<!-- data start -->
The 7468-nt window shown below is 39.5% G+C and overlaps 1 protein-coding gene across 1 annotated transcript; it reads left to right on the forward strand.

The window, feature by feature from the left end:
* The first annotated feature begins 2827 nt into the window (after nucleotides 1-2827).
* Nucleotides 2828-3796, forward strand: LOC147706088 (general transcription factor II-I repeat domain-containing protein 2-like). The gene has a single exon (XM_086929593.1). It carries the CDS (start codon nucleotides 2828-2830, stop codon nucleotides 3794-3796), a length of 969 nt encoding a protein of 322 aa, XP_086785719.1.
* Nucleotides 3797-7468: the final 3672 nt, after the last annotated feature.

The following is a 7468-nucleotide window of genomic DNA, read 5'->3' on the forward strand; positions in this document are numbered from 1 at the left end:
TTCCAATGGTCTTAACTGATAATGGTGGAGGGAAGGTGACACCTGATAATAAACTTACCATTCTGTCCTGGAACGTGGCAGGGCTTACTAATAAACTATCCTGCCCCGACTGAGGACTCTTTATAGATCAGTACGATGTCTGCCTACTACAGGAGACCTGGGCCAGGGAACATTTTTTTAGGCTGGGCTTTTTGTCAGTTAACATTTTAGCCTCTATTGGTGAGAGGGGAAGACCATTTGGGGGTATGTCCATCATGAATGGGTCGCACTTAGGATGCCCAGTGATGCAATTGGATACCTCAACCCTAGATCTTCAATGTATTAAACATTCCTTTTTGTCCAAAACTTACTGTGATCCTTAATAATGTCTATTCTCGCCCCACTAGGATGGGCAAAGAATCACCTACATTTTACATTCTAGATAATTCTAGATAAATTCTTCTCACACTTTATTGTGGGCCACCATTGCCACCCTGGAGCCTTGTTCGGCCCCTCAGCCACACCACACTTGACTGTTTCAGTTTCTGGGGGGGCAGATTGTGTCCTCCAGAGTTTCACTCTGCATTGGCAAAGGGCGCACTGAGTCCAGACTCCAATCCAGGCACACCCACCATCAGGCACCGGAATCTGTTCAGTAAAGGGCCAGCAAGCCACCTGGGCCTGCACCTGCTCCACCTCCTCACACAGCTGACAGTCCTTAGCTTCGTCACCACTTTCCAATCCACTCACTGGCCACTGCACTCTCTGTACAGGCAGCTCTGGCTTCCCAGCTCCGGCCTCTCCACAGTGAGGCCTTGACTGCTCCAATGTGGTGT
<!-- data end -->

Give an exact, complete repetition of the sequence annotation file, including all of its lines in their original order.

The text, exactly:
The 7468-nt window shown below is 39.5% G+C and overlaps 1 protein-coding gene across 1 annotated transcript; it reads left to right on the forward strand.

The window, feature by feature from the left end:
* The first annotated feature begins 2827 nt into the window (after nucleotides 1-2827).
* Nucleotides 2828-3796, forward strand: LOC147706088 (general transcription factor II-I repeat domain-containing protein 2-like). The gene has a single exon (XM_086929593.1). It carries the CDS (start codon nucleotides 2828-2830, stop codon nucleotides 3794-3796), a length of 969 nt encoding a protein of 322 aa, XP_086785719.1.
* Nucleotides 3797-7468: the final 3672 nt, after the last annotated feature.

The following is a 7468-nucleotide window of genomic DNA, read 5'->3' on the forward strand; positions in this document are numbered from 1 at the left end:
TTCCAATGGTCTTAACTGATAATGGTGGAGGGAAGGTGACACCTGATAATAAACTTACCATTCTGTCCTGGAACGTGGCAGGGCTTACTAATAAACTATCCTGCCCCGACTGAGGACTCTTTATAGATCAGTACGATGTCTGCCTACTACAGGAGACCTGGGCCAGGGAACATTTTTTTAGGCTGGGCTTTTTGTCAGTTAACATTTTAGCCTCTATTGGTGAGAGGGGAAGACCATTTGGGGGTATGTCCATCATGAATGGGTCGCACTTAGGATGCCCAGTGATGCAATTGGATACCTCAACCCTAGATCTTCAATGTATTAAACATTCCTTTTTGTCCAAAACTTACTGTGATCCTTAATAATGTCTATTCTCGCCCCACTAGGATGGGCAAAGAATCACCTACATTTTACATTCTAGATAATTCTAGATAAATTCTTCTCACACTTTATTGTGGGCCACCATTGCCACCCTGGAGCCTTGTTCGGCCCCTCAGCCACACCACACTTGACTGTTTCAGTTTCTGGGGGGGCAGATTGTGTCCTCCAGAGTTTCACTCTGCATTGGCAAAGGGCGCACTGAGTCCAGACTCCAATCCAGGCACACCCACCATCAGGCACCGGAATCTGTTCAGTAAAGGGCCAGCAAGCCACCTGGGCCTGCACCTGCTCCACCTCCTCACACAGCTGACAGTCCTTAGCTTCGTCACCACTTTCCAATCCACTCACTGGCCACTGCACTCTCTGTACAGGCAGCTCTGGCTTCCCAGCTCCGGCCTCTCCACAGTGAGGCCTTGACTGCTCCAATGTGGTGT